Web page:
1 hour ago
Monday, January 30, 2012
I am invariably disappointed.
I feel bored and tired before an hour is up, and in this instance my partner was part of the VIP party, so was trapped listening to interminable speeches for two hours or more while I paced around in the mud, increasingly bored.
The once great Cho Tet, the big festival to celebrate the Lunar New Year for the Vietnamese community, has become something of a shambles. The food is ghastly and it's always held too late to be of any truly festive significance. I mean, we know when the Lunar New Year is going to fall for the next 100 years or so. Can the organisers not book ahead to ensure they get the venue at the desired time?
I don't mean to grumble.
The dragon and lion dances were spectacular, really wonderful. They seemed to be the only properly organised parts of the whole event.
Here's some free advice to bring some heart back to this important event:
- Get some good food. Take a look at the much smaller Thai New Year celebrations at Wat Pa Buddharangsee in Minto. They manage to attract an array of truly fantastic food vendors, many of them representatives of iconic restaurants.
- Provide more seating. For some reason the entire under-cover area of the showground was roped off, including the toilet. This could have been hired as an area for people to sit and eat, with tables and chairs. And by the way, the five sad portaloos provided were a disgrace - they were already full at 6.30pm. There are many older people present who would hang around longer and spend more money if they could relax. As it is they couldn't get away quickly enough - the whole thing is dreadfully uncomfortable and physically taxing.
- Bring the community back. Allow the festival to reflect some of the colour and diversity of the Vietnamese community. The Buddhist temples, the Cao Dai groups - all should have some sort of presence there. Perhaps a tent for talks, lectures and cultural displays? People come for this sort of thing, not kiosks promoting the local clubs. In fact, why don't the local clubs sponsor such a tent rather than just handing out balloons and cardboard visors?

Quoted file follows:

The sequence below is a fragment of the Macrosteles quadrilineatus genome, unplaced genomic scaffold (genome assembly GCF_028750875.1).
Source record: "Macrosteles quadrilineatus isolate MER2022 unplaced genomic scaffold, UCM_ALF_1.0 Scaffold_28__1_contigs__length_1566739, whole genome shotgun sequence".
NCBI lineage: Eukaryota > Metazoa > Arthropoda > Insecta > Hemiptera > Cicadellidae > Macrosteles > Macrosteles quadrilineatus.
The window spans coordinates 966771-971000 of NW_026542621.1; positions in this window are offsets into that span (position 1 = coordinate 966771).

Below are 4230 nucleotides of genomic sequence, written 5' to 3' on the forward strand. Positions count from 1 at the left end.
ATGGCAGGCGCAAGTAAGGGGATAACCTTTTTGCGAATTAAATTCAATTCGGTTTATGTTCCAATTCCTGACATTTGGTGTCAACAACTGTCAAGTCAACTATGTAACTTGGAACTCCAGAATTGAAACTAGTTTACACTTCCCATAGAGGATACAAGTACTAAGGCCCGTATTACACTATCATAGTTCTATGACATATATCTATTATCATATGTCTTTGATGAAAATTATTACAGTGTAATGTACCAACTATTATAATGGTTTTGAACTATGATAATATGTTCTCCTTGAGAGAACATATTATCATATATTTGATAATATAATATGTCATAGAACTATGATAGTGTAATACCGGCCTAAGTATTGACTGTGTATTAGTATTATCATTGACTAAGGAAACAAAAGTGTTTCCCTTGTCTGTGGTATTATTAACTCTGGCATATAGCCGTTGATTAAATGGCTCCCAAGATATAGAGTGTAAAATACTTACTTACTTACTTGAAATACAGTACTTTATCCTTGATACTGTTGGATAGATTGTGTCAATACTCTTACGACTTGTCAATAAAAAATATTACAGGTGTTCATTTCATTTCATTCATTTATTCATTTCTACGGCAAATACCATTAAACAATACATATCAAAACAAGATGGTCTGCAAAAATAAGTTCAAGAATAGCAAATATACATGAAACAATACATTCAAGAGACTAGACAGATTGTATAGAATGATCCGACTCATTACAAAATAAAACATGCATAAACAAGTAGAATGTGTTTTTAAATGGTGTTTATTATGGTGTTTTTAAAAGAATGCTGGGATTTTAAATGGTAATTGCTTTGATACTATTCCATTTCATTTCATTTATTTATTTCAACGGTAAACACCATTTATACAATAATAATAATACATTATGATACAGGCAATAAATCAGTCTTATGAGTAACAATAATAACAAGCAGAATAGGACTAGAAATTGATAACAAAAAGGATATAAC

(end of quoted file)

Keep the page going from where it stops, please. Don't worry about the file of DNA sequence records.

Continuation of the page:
- Do something about the ghastly opening ceremony. Two hours + of speeches by dubious VIPs is simply unforgiveable in the 21st century. A neat half-hour of ceremonies is ample (indeed, generous), and then bring on the singing and dancing that people really enjoy. NO MORE SPEECHES.
With a bit of imagination and energy this yearly event has enormous potential to become a truly important part of the Australian cultural calendar. As it is, it's a disaster.
Saturday, January 21, 2012
Our nearby temple is Chua Minh Giac, and one of the resident monks is a dab hand at decoration.
Every year he goes all out to create some elaborate themed gardens and displays for visitors who come over the Lunar New Year period.
He has excelled himself this year.
Minh Giac Vietnamese Buddhist Temple
42 St. John's Rd
(The temple is about a 15 minute walk from Cabramatta station)
Open 7am - 8.30pm
All welcome - enter the main hall via the driveway to the left of the house. If the roller-doors of the main temple aren't up, you can gain access via the doorway at the left of the complex at the back.
Shoes need to be removed before entering.
Walter Mason's book Destination Saigon: Adventures in Vietnam (Allen & Unwin) was voted one of the 10 best travel books of 2010 by The Sydney Morning Herald.
It is available as a paperback and e-book from all good booksellers and on-line.
Thursday, January 5, 2012
The vegetarian restaurants and supermarkets in Cabramatta, and many of the herbalists, all feature a little stand that gives out free Buddhist media - books, pictures, CDs, DVDs etc. The things are almost always in Vietnamese, but sometimes there is material in English, so they are always worth checking out.
This material is there for free distribution, so help yourself, if you are interested.
This is a laminated A4 poster which offers a program of chanting for the lay Buddhist.
Shop 11, Belvedere Arcade
66-68 John St
Tuesday, January 3, 2012
An under-utilised but wonderfully picturesque piece of orientalist architecture in Cabramatta, stuck between the Baptist and Catholic churches.
As viewed from Cabra-Vale Park.
I have written about the ubiquity of the Teo Chiew elsewhere.